So in my process of being in creation of this book, it has opened me up to evolve a lot of these qualities. In terms of the timeline, my whole research and preparation for this book was to understand what qualities of people are most conducive to their healing from our chronic epidemic of heart attacks, strokes, arthritis, diabetes, dementia, and the mental attitude qualities that tend to either bring fulfilling health closer or push one further out of balance and homeostasis.

I don’t have diabetes, but nearly 80 million Americans have prediabetes or type 2 diabetes. From 2007, I was interested in understanding the qualities most conducive to a person regaining balance and health. My Master’s thesis was on the qualities within people that lead to the most fulfilling health outcomes, and those consistently were people who had a sense of agency and who had emotional vulnerability. Those 2 went together.

T: And does that apply for you as well?

M: Yes, they are both coming from a place that acknowledges the dead and the numb part of ourselves, for acknowledging the numbness and deadness serves as the fulcrum for appreciating, loving, and giving attention to our life.

Emotional vulnerability goes into where we feel numb, stuck, helpless, scared, despairing. Even numbness is a sensation, neurologically, When we start realizing that, we can go from numbness to more sensations of what’s actually there. Whether that’s shame, disappointment, frustration, you can say “I feel that now” and then there is an opening and a becoming. It’s in the feeling. We don’t have to leave the sensation – after all, we are sentient – and we can use Agency now to own our power to heal and our power to love.

T: That’s very powerful what you discovered. For me, I find that emotional vulnerability, self awareness, and human connection are these themes I see occurring in my journey where I have full agency to own my power to heal and love. This applies wherever I am in the world. I feel that now.

To put these insights into a fictional story is super interesting. Can you tell us a bit more about your book?

M:  It’s a narrative fiction based entirely on 200 individuals and families, some clients I’ve worked with and some I’d never met, who offered their self-insight, and the qualities I saw in them when they reach their goal. 

T: What is your own personal experience with facilitating healing?

M: I’m now the co-director of the East Bay Healing Collective, and have been holding facilitated health coaching groups in about 60 cities on tour with my book, Sweet Healing. My degree is called Masters in Spiritual Nutrition, which means not only the nutrition we take into our bodies, but who we are when we come to our nutrition, our food, our air, our light, our water, our relationships. Those are all forms of nutrition. Plus an essence of who we are, Love, is a nutrient.

Nutrition is what we take in, and Spiritual Nutrition is who we are when we meet our food, life, breath—who we are when we nourish ourselves, when we integrate and assimilate all this nourishment?

T: When did you get into this?  

M: I’ve been into it since 2002, when I realized, through my disconnection pattern which had grown large, a bit of conscious causality in the narrative I was believing was me. I started the master’s program in 2007, and graduated in 2012. It involved academic study as well as experiential coaching practicum and a unique thesis. The thesis I did was on a survey of 200 people, what qualities of their personality and attitude and beliefs were most conducive to the fulfillment of their health and desires, and of course for control the survey also included people who were not fulfilled in their health and desires.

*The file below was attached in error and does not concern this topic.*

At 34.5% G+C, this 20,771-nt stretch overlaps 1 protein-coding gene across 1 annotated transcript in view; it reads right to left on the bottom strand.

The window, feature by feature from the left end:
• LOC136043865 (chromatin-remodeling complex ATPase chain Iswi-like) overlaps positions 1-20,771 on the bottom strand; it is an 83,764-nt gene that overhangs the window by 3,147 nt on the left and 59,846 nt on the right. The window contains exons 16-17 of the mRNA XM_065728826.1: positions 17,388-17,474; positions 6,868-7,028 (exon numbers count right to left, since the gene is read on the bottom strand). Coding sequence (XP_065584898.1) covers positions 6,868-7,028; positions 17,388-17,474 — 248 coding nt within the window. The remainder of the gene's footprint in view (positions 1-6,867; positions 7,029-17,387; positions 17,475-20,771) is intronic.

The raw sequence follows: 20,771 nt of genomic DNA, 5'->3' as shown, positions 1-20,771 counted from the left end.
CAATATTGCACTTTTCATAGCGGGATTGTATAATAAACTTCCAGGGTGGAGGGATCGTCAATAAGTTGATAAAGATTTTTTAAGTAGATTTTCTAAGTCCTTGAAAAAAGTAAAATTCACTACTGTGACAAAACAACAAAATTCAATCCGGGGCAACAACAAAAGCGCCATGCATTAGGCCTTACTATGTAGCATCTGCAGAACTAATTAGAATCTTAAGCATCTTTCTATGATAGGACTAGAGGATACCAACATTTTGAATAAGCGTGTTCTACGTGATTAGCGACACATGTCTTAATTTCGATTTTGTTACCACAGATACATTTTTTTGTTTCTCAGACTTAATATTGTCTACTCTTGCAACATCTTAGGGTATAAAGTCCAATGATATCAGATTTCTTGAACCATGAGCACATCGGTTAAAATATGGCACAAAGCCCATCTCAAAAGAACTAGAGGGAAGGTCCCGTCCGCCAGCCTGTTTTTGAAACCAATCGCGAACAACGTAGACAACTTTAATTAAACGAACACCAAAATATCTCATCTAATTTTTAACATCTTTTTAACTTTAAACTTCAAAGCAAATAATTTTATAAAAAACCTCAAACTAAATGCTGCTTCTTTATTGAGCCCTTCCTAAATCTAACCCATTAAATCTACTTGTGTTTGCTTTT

And that’s where agency and emotional vulnerability came up as the top 2.

T: So you took these two pivotal personality attributes and attitude factors and you relay them into this book.  

How long did it take for you to write it?

M: So after 4 years of thesis, I took another 3-4 years to finish the book as a fiction book.

I wasn’t even going to do fiction. I just had my thesis. My colleague Mike Chait advised me “You have a documentary. You coached so many people. Write a parable and your message can reach so many more people.”

He was good friends with the guy who wrote the One Minute Manager that is a short parable about leadership.

Many more people read stories and narratives, parables. The Bible is parable. All these great teachings--The Odyssey and Iliad, the Bhagavad Gita, the Alchemist, Don Juan novels, The Way of the Peaceful Warrior, The Celestine Prophecy, Ecotopia, The Ringing Cedars, Illusions, Balance Point, and more. All of these are presented as parables.  

There’s never been a parable about holistic healing before, grounded love based healing, of preventable chronic conditions that are literally “composting” gargantuan numbers of people in our civilization, to quote a mentor, Dr. Cousens. So I wrote it within the next 3-3.5 years while at the same time seeing clients for their nutrition and spiritual nutrition.

T: I find it fascinating that you are able to represent your values and insights through so many different mediums and channels. Facilitating clients one on one, documentary, and through a book. That’s very inspiring! I have a lot of respect for that.

So I have one burning question. What were the challenges you faced when you were on this journey of transmitting your message?

M: The feeling that I was a false façade came up. “Who am I to do this” came up a lot.